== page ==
This is why C.S. Lewis observed, wisely I think, that the doors of hell are locked from the inside. No one is there that doesn’t want to be there.
Hell is perdition and separation. It is, ultimately, what the sinner wants–total separation from God. God is giving him his way. However, for those who submit to God’s way rather than their own, glorification in heaven awaits, and eternal fellowship with God.
I was recently directed to a Reddit thread where the atheists were proposing questions that theists can’t answer. Surprise, surprise, we can answer them, and in many cases have answered them (just not the satisfaction of the atheist). Of course, personal satisfaction isn’t a prerequisite for truth.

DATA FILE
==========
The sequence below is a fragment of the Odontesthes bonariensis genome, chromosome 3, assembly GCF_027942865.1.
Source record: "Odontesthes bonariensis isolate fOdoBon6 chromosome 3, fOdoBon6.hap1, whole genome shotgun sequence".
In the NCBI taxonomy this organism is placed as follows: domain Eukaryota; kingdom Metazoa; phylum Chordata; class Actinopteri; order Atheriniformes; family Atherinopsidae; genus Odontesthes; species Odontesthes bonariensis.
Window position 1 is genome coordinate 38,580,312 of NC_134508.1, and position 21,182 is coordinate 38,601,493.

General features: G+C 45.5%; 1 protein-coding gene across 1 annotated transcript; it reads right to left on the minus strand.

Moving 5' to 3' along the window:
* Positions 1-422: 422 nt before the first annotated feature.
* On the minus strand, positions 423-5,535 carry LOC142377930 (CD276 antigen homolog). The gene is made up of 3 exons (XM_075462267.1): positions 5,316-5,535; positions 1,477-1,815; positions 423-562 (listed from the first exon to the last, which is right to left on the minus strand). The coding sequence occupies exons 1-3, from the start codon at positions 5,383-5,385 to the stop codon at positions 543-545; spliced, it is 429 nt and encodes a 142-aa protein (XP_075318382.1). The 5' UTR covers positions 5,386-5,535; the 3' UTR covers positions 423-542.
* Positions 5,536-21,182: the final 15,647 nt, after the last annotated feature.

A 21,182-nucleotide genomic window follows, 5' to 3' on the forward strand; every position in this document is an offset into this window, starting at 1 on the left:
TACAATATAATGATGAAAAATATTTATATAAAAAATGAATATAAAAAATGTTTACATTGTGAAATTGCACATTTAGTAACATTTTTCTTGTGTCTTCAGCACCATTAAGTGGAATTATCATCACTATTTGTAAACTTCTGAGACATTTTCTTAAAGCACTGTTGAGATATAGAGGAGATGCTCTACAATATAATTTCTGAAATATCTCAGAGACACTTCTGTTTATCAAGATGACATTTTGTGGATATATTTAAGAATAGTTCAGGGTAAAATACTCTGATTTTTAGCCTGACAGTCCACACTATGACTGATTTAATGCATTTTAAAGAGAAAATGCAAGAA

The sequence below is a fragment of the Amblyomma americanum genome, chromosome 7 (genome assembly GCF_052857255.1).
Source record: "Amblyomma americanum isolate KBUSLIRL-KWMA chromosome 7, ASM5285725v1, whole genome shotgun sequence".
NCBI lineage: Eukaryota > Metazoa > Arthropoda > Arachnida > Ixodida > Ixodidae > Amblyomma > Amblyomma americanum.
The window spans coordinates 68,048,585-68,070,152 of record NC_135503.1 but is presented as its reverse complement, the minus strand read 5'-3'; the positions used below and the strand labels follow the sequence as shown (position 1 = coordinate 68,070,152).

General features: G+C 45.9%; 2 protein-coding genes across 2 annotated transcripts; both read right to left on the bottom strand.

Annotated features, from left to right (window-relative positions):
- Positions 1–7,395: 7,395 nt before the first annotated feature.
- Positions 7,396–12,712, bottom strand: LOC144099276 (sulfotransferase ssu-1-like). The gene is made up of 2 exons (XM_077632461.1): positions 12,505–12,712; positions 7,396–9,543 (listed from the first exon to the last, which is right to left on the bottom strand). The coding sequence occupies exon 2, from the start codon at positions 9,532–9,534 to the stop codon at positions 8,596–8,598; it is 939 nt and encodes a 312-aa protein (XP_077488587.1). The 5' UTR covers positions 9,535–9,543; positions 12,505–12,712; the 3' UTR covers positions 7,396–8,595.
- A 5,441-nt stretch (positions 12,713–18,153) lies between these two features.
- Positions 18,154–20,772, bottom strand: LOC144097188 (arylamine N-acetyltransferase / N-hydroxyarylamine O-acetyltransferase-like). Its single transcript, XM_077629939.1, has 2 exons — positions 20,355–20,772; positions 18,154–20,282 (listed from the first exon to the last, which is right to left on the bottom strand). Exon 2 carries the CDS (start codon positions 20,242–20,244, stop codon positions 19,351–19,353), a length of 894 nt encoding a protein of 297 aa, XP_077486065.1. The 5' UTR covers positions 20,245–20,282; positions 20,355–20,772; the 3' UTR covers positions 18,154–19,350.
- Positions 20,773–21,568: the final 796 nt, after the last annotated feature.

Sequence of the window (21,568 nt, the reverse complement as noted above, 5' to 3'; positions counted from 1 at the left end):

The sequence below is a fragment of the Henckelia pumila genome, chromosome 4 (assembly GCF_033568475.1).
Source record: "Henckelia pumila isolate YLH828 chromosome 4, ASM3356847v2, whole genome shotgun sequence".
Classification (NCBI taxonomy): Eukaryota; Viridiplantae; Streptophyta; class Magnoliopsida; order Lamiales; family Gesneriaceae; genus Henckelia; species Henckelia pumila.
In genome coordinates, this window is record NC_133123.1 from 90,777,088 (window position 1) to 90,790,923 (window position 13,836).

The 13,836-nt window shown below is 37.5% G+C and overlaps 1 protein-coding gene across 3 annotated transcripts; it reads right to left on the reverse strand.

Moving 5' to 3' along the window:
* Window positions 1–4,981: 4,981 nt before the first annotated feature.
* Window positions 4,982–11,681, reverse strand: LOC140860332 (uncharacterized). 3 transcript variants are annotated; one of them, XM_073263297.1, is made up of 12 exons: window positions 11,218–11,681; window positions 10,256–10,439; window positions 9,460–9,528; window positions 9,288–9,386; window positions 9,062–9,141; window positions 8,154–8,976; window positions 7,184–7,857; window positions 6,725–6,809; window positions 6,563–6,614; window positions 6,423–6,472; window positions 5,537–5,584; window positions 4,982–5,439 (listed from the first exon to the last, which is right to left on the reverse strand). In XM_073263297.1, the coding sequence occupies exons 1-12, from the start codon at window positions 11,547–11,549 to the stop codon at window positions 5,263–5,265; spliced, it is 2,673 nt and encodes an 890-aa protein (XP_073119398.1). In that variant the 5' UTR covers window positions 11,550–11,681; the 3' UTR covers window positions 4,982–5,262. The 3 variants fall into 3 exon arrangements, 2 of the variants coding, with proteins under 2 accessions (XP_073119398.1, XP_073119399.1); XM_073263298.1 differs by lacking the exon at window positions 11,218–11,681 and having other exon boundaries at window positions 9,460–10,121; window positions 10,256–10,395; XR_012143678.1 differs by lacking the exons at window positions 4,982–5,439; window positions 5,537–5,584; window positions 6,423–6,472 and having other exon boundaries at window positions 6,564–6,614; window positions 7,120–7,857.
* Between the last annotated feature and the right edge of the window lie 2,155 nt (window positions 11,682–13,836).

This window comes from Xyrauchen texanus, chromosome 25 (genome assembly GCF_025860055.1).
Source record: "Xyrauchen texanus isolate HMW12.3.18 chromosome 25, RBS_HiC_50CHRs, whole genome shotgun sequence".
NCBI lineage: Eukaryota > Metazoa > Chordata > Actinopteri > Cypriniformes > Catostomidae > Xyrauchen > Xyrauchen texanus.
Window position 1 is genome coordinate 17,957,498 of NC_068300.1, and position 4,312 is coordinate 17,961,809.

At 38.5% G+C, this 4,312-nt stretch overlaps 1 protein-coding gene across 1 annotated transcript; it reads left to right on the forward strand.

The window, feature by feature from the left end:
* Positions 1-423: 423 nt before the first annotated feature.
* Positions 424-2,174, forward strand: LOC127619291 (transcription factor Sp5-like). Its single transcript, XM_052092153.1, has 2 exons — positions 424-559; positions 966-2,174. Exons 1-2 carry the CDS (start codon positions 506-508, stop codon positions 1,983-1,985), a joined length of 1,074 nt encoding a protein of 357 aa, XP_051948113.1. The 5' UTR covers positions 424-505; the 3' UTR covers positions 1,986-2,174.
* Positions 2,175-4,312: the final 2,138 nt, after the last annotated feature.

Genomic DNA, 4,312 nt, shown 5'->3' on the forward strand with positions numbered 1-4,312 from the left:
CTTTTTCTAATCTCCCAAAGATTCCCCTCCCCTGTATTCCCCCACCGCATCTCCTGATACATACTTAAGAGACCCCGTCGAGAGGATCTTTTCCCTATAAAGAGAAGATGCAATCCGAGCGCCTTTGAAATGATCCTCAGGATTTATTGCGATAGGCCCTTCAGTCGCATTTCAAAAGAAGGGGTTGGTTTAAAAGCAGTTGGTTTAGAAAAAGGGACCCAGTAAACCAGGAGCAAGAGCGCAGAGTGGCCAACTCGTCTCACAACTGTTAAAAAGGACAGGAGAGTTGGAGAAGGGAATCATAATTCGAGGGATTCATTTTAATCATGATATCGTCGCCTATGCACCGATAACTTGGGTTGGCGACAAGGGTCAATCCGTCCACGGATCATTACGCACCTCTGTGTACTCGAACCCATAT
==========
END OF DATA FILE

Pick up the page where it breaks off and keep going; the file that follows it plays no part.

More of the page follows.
That said, what follows are questions from that thread that center on the Atonement. Read the rest of this entry
Jimmy Akin has an interesting article about former Pope John Paul II’s progress on getting canonized a saint. Not that JPII is advancing the cause, of course, but that his supporters are pushing the Vatican to name the recently departed pope a saint immediately. As in now.
I wanted to comment because a statement in it ties into my recent post answering questions from a Reddit thread enumerating questions we theists supposedly can’t answer (but we really can). That previous article was on questions that tied specifically to the soul’s eternal destiny, and Akin touches ever-so-briefly on that.
Akin’s article had a statement that dropped my jaw with regard to determining eternal destiny. Before I give my thoughts on that statement, let’s begin with asking why the Vatican would have an interest in thoroughly investigating a potential saint before canonizing him.There are three points to bear in mind. Read the rest of this entry